The statement was endorsed by all FOMC members except Kansas City Fed President Esther George, who preferred a lower half-point increase.
Banks use the rate as a benchmark for what they charge each other for short-term borrowing. However, it directly impacts a host of consumer credit products, such as adjustable rate mortgages, credit cards, and auto loans.
The funds rate can also drive up rates on savings accounts and CDs, although the impact on this usually takes longer.
“Strongly committed” to the 2% inflation target
The Fed’s decision comes with inflation at its fastest pace in over 40 years. Central bank officials use the funds rate to try to slow the economy – in this case, to dampen demand so that supply can catch up.
However, the post-meeting statement deleted a long-used phrase that the FOMC “expects inflation to return to its 2% target and the labor market to remain strong.” The statement only noted that the Fed “is strongly committed” to the goal.
The policy tightening comes as economic growth is already slowing as prices continue to rise, a condition known as stagflation.
First-quarter growth declined to an annualized 1.5%, and an updated estimate Wednesday from the Atlanta Fed, through its tracker GDPNow, said the second quarter was flat. Two consecutive quarters of negative growth is a widely used rule of thumb to delineate a recession.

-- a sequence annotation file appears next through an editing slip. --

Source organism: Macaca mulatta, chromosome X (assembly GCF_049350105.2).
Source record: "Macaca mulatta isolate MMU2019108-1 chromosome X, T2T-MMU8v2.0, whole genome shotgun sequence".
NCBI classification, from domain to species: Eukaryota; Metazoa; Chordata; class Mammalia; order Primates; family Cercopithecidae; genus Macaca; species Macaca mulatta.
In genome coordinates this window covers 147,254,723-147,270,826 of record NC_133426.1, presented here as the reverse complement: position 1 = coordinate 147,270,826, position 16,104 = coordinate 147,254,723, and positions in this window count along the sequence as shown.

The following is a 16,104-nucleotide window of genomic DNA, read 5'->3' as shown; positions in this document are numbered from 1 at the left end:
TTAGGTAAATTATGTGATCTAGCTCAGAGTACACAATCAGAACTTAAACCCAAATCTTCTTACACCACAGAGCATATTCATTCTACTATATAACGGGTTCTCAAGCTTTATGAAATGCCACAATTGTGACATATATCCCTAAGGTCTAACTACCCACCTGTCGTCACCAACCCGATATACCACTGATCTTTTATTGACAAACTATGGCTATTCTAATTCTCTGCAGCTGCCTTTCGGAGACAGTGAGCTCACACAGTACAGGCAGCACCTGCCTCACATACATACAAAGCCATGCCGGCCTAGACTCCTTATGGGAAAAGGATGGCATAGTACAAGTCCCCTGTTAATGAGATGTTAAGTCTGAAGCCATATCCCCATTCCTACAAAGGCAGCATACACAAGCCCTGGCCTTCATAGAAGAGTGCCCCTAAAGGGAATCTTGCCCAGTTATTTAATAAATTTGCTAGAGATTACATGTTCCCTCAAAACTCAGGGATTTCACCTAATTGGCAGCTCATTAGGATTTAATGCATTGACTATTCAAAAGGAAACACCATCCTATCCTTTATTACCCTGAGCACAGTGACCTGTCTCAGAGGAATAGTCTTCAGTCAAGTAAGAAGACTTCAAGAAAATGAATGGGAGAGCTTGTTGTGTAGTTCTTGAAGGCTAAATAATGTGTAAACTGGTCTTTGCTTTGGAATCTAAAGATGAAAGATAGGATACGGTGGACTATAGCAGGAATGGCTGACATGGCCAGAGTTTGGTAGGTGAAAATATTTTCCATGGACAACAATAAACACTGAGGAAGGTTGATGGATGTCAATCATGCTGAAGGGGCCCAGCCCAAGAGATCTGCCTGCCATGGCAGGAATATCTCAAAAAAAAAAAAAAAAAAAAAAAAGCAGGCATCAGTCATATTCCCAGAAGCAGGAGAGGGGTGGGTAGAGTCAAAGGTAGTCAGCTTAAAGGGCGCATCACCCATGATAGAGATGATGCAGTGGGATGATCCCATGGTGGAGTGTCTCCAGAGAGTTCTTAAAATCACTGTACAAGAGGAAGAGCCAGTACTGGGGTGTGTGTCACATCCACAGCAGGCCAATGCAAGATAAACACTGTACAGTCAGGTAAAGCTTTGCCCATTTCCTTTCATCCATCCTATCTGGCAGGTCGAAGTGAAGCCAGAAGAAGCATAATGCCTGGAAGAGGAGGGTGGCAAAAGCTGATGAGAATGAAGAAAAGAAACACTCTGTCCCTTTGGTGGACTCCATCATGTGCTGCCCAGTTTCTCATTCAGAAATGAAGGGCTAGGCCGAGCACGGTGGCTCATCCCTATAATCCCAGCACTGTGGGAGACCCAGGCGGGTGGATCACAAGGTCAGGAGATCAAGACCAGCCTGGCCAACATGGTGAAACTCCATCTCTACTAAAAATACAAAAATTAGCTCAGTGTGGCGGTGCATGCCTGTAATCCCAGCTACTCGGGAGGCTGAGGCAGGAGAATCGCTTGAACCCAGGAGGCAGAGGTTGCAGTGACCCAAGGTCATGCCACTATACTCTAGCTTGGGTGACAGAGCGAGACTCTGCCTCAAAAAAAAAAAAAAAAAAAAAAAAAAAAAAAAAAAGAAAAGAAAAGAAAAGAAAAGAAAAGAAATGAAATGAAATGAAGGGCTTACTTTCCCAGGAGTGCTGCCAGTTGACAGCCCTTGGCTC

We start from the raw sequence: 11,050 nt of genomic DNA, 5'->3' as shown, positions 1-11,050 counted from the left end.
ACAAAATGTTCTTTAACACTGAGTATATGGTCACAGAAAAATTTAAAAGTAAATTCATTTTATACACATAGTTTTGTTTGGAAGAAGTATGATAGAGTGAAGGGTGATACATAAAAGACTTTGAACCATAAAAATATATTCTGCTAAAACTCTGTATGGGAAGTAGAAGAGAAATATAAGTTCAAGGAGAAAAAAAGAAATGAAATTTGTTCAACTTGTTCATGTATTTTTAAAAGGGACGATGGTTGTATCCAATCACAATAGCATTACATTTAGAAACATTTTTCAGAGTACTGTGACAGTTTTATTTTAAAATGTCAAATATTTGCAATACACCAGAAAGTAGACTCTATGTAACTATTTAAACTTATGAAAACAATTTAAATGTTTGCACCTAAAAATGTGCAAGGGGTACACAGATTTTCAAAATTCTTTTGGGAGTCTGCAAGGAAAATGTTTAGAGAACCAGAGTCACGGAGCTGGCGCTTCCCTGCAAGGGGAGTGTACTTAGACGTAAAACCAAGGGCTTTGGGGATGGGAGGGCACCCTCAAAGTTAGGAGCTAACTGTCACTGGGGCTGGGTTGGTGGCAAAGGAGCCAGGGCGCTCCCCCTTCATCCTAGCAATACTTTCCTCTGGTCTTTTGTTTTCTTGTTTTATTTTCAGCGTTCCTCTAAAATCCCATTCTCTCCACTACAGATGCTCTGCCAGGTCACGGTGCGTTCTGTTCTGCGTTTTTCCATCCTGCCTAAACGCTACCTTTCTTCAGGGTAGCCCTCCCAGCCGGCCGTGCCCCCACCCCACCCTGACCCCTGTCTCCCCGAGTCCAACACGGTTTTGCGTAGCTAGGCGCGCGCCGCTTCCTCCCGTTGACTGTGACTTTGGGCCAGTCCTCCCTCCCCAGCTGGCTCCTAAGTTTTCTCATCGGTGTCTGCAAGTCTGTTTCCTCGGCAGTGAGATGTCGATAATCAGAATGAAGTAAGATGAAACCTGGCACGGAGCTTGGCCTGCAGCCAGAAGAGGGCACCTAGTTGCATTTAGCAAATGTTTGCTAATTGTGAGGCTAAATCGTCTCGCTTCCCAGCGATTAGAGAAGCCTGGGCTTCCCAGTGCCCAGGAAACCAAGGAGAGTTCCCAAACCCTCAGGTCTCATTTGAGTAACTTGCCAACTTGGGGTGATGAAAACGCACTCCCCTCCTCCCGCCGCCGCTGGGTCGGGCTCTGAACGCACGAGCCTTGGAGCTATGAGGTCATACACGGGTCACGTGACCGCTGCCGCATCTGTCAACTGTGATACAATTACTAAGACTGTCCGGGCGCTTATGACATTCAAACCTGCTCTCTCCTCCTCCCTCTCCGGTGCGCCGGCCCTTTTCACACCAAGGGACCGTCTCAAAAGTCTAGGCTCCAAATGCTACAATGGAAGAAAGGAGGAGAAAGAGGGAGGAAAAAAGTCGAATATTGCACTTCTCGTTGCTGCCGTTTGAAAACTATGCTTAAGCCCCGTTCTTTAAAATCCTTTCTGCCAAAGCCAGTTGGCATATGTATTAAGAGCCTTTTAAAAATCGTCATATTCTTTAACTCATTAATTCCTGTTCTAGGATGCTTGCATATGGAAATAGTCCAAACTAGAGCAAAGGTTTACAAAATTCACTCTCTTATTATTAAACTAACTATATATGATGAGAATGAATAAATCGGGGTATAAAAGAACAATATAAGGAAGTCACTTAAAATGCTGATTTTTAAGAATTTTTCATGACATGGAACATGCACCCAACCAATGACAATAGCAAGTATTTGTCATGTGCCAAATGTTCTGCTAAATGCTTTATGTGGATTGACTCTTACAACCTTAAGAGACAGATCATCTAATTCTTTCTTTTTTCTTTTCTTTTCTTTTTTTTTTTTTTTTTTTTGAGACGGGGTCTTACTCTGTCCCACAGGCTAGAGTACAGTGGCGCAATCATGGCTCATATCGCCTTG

Fed officials indulged in a public outburst of hand-wringing ahead of Wednesday’s decision.
For weeks, policymakers have insisted that increases of half a point — or 50 basis points — could help bring inflation to a halt. In recent days, however, CNBC and other outlets have reported that the conditions are in place for the Fed to go beyond. The change in approach came even though Powell in May had insisted that a 75 basis point hike was not on the cards.
However, a recent series of alarming signals has triggered the most aggressive action.
Inflation as measured by the consumer price index increased by 8.6% year on year in May. The University of Michigan consumer sentiment survey hit an all-time low that included significantly higher inflation expectations. Additionally, retail sales figures released on Wednesday confirmed that the all-important consumer is weakening, with sales down 0.3% for a month in which inflation rose 1%.
The labor market was a strong point for the economy, although May’s gain of 390,000 was the lowest since April 2021. Average hourly wages rose in nominal terms, but when adjusted for the inflation, they have fallen by 3% over the past year.
The committee’s projections released on Wednesday see the unemployment rate, currently at 3.6%, rising to 4.1% by 2024.
All of these factors combined to complicate Powell’s hopes of a “soft or soft” landing that he expressed in May. Rate-tightening cycles in the past have often resulted in recessions.
Correction: Core PCE inflation stood at 4.9% in April. An earlier version incorrectly indicated the month.